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Revised Common Lectionary Commentary

All Saints' Day - November 1, 2011



Saint Dominic contemplating the Scriptures

Saint Dominic
contemplating the Scriptures

Comments have been prepared by Chris Haslam using reputable commentaries, and checked for accuracy by the Rev'd Alan T Perry, of the Anglican Diocese of Montreal. While not intended to be exhaustive, they are an aid to reading the Scriptures with greater understanding.

Comments are best read with the lessons.

Feedback to is always welcome.


Lessons for this week from the Vanderbilt University web site

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Revelation

This is the last book of the Bible and is in a way a summary of the whole of the Bible. It is an apocalypse, a vision which foretells the future and presents an understanding of the past. It tells of the struggle between good and evil, and the ultimate victory of Christ. Writing in symbolic language, its author urges Christians to keep faith in a period of persecution. It is hard to understand because we do not know the meaning of the symbols (e.g. animals) it uses.


Revelation 7:9-17

When Revelation was written, people were concerned about what would happen at the end of time. It was also a time of persecution: some died for the faith. This book tells of John’s (see 1:1) visions of the future. He sees thrones and courts – part of the culture then but not of ours today, but we still ask: what will happen at the end of time?

In his dream, John sees the heavenly court where God sits enthroned and from which he rules the universe. Those around him praise him as Creator and Lord of all. Present too is “the Lamb” (see 6:1) through whom redemption from sin was achieved: Christ has brought victory by his own sacrifice. As a result of his triumph, he, in God’s name, directs history and brings it to its conclusion. In a cosmic liturgy, the whole of creation proclaims the dignity of the Lamb as he is enthroned. In 7:1-8, the “living God” commands that earth and living creatures not be destroyed until the “servants of our God”, the faithful, have been marked with a seal – in ancient times, a monarch marked his property with a signet ring. First many people from each of the tribes of Israel receive this mark. Then follows our passage, in which members of the Church are sealed.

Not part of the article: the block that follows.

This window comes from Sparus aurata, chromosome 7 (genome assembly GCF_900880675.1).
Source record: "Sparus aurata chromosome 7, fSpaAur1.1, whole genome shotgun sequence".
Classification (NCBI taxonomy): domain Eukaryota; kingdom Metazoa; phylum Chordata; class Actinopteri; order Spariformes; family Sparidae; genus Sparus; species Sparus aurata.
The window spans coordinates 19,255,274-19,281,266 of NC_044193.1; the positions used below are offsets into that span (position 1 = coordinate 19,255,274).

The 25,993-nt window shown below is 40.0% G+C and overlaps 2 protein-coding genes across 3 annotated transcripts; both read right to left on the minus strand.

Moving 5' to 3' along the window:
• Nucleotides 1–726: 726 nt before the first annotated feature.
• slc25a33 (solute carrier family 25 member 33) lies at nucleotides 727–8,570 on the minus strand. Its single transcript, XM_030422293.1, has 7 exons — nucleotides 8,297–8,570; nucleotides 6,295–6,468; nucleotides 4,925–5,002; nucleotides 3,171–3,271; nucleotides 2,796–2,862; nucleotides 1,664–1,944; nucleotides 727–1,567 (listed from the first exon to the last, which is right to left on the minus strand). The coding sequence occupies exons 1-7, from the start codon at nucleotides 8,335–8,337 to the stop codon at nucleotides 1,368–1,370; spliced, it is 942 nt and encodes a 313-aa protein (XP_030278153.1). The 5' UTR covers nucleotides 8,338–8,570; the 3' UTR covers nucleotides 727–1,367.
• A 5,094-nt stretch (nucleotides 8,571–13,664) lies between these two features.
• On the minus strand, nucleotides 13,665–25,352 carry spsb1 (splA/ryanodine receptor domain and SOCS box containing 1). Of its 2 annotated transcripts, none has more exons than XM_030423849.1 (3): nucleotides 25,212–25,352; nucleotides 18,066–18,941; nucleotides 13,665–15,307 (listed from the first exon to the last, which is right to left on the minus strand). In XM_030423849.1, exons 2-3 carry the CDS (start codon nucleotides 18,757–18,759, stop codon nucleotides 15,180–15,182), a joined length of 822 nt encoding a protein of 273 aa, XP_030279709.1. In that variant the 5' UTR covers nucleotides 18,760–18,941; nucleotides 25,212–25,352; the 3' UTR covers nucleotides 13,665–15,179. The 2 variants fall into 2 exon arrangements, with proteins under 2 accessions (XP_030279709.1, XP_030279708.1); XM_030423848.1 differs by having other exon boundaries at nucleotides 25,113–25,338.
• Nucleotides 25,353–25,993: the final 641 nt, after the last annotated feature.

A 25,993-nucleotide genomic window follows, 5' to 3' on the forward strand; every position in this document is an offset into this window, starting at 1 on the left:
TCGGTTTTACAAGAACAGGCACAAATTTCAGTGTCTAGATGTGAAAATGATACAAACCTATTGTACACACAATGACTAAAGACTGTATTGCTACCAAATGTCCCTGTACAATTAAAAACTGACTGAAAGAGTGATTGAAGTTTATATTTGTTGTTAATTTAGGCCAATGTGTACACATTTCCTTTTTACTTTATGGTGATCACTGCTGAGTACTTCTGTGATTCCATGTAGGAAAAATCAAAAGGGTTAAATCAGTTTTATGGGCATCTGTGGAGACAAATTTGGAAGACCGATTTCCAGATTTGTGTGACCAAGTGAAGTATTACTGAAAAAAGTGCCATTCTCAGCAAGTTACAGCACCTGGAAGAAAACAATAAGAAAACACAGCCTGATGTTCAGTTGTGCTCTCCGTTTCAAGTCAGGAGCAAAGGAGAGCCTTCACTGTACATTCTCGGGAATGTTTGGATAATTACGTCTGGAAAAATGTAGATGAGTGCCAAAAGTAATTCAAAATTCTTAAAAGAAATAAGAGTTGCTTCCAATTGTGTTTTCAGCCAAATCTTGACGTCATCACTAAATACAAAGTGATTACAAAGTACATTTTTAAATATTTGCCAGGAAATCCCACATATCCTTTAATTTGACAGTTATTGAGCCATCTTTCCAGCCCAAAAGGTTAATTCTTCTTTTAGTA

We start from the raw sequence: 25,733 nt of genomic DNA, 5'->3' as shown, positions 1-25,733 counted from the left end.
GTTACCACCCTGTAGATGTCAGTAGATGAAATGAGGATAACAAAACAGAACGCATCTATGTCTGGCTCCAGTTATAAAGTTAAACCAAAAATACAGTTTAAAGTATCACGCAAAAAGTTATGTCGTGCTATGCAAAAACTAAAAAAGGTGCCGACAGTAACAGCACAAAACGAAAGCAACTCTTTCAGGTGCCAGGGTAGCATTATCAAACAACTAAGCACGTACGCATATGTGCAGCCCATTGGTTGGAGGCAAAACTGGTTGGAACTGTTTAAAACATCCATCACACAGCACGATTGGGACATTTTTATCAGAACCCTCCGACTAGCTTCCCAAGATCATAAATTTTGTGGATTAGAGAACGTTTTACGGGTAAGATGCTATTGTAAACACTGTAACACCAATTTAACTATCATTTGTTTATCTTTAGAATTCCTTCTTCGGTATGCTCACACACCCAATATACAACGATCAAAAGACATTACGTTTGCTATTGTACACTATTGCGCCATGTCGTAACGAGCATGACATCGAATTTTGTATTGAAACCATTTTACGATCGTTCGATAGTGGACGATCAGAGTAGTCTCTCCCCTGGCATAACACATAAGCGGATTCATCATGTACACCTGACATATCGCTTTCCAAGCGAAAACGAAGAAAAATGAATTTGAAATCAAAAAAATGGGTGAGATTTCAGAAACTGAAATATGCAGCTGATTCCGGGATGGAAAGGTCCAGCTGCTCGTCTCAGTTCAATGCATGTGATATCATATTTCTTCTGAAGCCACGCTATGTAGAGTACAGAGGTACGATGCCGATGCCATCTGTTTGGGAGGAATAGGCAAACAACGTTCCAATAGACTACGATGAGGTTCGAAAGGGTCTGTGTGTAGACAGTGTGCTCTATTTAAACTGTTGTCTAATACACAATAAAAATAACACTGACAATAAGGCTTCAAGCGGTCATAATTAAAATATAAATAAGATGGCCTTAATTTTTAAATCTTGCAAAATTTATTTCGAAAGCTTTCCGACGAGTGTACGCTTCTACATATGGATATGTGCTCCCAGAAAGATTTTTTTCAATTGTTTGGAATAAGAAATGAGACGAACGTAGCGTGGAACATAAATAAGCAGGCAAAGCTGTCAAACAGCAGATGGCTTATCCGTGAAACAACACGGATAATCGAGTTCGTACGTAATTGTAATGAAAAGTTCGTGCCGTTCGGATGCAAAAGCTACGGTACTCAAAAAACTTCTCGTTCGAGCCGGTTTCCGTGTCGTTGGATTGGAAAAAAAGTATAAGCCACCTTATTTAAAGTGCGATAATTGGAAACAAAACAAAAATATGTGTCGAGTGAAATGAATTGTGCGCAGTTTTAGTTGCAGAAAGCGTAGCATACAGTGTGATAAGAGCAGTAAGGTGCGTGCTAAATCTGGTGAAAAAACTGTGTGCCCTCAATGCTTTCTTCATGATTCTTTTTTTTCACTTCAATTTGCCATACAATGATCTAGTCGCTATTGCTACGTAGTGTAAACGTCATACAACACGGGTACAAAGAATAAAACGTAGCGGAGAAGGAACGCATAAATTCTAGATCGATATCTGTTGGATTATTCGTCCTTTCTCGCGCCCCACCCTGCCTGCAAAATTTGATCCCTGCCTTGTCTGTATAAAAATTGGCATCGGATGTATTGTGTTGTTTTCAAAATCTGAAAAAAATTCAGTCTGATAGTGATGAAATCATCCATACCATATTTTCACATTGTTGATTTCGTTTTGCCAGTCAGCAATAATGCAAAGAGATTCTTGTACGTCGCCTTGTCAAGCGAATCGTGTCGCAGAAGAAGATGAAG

“Palm branches” (v. 9) are a sign of victory and thanksgiving: they were strewn on the road during victory parades. In vv. 11-12, the whole court of heaven join the “great multitude” (v. 9) , the elect, in praising God, in triumph. Humankind is on the same level as “angels” (v. 11). (The “four living creatures”, representing what is most splendid in life, were identified earlier as a human being (for wisdom), a lion (for nobility), an ox (for strength), and an eagle (for swiftness or over-view) – later adopted as symbols of Matthew, Mark, Luke and John respectively.) Then v. 14: the elect are the members of the Church who have remained faithful through the final testing (“great ordeal”) by the Antichrist, the devil; they have received the gift of Christ, (purity, sinlessness), through his death (“made them white in the blood of the Lamb”). For this reason, they ceaselessly celebrate a celestial liturgy in God’s presence, protected by God (“shelter them”, v. 15). Vv. 16-17 tell of their happiness, using quotations from previous books of the Bible. Christians will no longer suffer.


Psalms

Psalms is a collection of collections. The psalms were written over many centuries, stretching from the days of Solomon's temple (about 950 BC) to after the Exile (about 350 BC.) Psalms are of five types: hymns of praise, laments, thanksgiving psalms, royal psalms, and wisdom psalms. Within the book, there are five "books"; there is a doxology ("Blessed be ... Amen and Amen") at the end of each book.


Psalm 34:1-10,22